It’s not often the case that the things we buy to treat ourselves pave the way for doing good works. Here at Storyteller, we think that philanthropy should be as important as profit. Education is our focus and as such, 10% of each purchase you make goes directly to support those less fortunate than ourselves and ensure that they get access to a quality education.
The man behind Storyteller is Bhavesh Patel. While travelling in Peru and India in 2017, he couldn’t help noticing that many of the children he met were denied access to the calibre of education we take for granted, through poverty and a lack of provision. While many kids in the UK would be excited by the prospect of skipping school, the reality would soon hit home that many opportunities would be off the table without the valuable qualifications school brings. Keen to help those less fortunate, lawyer Bhav set up Storyteller in May 2018.
“I will never forget the experiences I had in those local communities. It made me understand how big the problem really was and how the deprivation of education was not only a long-term consequence for the individuals affected, but also for the next generation who become part of a repeat cycle of inequality and poverty.”
It was clear to Bhav that something needed to be done and he would try to be a force for change. The ability to travel and see the world is a huge privilege. As we broaden our horizons, we grow as individuals but we also begin to understand how it’s up to us to do our bit to eradicate global problems. Governments and big corporations play a vital role, of course, but that shouldn’t be the whole story. There’s a place for smaller companies and charitable organisations to help. Storyteller’s part of a new wave of start-ups who are proving that having a balance between profit and philanthropy can generate a positive outcome for all involved. Bhav explains:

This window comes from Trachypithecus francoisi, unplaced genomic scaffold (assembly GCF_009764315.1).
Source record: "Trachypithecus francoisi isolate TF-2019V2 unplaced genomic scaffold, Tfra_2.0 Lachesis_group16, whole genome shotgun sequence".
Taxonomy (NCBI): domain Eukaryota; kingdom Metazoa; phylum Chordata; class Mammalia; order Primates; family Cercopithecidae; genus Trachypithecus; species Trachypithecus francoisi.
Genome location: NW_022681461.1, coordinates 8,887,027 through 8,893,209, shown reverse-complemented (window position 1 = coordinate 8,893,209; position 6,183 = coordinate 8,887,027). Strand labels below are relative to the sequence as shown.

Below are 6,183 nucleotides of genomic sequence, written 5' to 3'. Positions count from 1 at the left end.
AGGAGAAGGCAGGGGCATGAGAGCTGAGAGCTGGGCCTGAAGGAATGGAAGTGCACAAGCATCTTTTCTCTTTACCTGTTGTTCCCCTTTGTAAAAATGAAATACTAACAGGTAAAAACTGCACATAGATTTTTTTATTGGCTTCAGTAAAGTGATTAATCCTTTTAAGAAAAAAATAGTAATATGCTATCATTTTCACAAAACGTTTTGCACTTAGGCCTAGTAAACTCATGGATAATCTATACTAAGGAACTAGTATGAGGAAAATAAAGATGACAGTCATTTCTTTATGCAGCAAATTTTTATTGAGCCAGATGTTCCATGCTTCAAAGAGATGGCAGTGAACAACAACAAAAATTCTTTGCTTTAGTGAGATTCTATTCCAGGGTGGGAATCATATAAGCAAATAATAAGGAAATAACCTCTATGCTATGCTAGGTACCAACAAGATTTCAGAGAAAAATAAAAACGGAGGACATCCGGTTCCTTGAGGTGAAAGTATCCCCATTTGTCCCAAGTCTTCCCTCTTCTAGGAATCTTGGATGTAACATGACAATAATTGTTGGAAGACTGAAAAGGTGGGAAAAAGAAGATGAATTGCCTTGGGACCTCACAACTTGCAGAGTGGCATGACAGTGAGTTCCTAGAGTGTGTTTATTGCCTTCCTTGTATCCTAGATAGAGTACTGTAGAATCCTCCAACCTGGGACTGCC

“Although banks and investors only look at profit margins, I wanted to create a company that was not just about making money, but for a higher cause bringing individuals from around the world together to create a positive impact.”
The statistics are frightening: over 750 million people in our 21st century world do not have the ability to read. Two thirds of those are women – and as women are often the primary care givers who raise a family’s children, that has a detrimental effect on the younger generation as well. Sustainable projects and funding initiatives are crucial if this situation is to change. Bhav continues:
“My vision is not just for Storyteller to do good as a brand, but to bring together passionate travellers from around the world in unity, with a mission to make a change in the world. I hope many more people will support us and join us on this incredible journey we’ve already started, and together we can make a big difference for our future generations.”
To achieve such goals, Storyteller works with like-minded individuals and organisations, such as the charities it works with: Room to Read, UNICEF NextGen and The Barefoot College. This month, the Storyteller team will be working alongside Room to Read to promote literacy-focused programmes using books written in local languages by local authors. It follows educational projects in Liberia, Tanzania, and India that Storyteller has supported over the last few months.
This spring, members of the Storyteller team will fly out to India. There, they’ll visit Punjab, Rajasthan and Delhi. Planned projects include renovating education spaces to create mini-libraries and more. They’ll also be teaching at the School under the Bridge (it’s exactly that, a school under a bridge, can you believe that?) They’ll lead life skills classes for youngsters and business skills workshops for those in a position to set up micro-enterprises. Working alongside the local community, they’ll help to implement strategies designed to have a long-term impact.
As travellers, we can do our bit and support the work of Bhav and his team. We can help spread the word via purchases of FlagMate, give up some of our free time for fundraising or make a donation to the Storyteller fund. Whatever you choose to do, do so with the confidence that such actions have a very real consequence for communities less fortunate than ourselves.